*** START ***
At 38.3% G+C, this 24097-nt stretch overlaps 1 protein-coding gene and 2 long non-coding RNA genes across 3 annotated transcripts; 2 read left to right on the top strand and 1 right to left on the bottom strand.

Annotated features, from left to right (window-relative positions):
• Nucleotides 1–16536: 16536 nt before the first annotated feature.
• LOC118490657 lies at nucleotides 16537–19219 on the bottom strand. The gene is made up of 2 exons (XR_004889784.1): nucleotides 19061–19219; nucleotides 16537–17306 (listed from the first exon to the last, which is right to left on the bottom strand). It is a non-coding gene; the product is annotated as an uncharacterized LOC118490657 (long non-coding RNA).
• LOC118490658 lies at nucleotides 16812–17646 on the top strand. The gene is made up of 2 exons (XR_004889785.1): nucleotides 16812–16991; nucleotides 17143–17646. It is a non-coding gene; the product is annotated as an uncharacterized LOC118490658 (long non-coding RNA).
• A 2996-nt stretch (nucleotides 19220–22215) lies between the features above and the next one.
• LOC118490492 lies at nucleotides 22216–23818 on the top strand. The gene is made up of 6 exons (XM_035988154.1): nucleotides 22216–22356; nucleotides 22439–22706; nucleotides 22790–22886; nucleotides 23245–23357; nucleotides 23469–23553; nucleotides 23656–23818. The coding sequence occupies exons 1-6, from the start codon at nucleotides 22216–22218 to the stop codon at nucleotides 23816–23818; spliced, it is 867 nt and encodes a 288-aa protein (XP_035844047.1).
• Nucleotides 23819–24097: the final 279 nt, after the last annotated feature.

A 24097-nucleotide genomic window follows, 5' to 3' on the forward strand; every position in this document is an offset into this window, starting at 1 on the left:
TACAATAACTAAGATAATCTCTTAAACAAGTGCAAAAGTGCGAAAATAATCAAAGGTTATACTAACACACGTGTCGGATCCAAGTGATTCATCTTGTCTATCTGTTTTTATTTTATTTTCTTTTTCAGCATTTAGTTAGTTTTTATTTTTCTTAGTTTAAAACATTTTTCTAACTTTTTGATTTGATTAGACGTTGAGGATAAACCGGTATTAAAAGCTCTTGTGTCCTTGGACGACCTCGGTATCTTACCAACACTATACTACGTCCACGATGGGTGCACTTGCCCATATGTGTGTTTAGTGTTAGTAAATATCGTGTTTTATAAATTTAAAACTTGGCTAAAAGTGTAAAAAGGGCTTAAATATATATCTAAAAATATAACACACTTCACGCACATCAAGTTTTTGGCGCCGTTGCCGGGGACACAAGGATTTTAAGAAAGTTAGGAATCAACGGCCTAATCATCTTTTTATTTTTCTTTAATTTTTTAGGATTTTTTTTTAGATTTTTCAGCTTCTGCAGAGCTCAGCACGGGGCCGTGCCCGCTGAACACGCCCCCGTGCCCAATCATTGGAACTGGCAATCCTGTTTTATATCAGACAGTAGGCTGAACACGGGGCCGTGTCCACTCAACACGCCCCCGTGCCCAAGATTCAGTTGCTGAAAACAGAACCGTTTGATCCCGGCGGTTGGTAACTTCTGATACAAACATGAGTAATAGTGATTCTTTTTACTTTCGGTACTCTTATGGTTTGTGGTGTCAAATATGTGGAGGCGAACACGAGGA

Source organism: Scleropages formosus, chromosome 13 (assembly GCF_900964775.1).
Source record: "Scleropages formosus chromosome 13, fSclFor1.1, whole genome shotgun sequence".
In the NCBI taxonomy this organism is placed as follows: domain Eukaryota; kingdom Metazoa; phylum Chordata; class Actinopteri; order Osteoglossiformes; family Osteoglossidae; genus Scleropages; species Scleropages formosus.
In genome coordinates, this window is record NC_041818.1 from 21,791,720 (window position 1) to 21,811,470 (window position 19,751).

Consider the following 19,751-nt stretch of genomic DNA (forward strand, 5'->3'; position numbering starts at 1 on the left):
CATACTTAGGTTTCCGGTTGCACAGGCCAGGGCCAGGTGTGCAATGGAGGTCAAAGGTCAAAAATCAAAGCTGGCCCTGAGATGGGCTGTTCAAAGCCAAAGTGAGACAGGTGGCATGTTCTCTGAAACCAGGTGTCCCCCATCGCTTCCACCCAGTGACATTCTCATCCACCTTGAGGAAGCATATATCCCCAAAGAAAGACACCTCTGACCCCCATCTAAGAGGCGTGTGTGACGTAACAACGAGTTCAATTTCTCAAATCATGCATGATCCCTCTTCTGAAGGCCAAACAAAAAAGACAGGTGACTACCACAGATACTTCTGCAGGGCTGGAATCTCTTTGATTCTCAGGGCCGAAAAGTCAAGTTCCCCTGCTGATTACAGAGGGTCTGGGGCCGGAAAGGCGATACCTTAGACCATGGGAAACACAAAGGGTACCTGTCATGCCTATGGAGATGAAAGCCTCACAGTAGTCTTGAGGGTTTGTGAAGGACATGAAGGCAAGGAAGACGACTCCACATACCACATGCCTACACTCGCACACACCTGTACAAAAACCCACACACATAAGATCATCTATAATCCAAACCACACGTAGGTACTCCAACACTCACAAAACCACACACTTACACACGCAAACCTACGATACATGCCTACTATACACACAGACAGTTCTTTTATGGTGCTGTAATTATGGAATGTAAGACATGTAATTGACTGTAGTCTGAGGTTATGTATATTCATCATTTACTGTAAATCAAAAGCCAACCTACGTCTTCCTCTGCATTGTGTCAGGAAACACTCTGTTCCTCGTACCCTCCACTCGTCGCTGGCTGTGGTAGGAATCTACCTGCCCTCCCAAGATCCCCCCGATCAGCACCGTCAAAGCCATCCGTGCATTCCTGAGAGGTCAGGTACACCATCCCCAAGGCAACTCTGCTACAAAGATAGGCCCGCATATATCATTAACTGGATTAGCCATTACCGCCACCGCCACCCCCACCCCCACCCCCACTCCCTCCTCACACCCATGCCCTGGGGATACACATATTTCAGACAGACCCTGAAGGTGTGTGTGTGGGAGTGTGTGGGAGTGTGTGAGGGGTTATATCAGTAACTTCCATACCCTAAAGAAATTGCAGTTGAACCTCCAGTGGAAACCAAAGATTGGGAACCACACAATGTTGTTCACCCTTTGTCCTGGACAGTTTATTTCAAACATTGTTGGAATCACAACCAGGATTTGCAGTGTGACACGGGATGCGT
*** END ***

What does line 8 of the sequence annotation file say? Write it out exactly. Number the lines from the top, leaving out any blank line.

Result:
• Nucleotides 23819–24097: the final 279 nt, after the last annotated feature.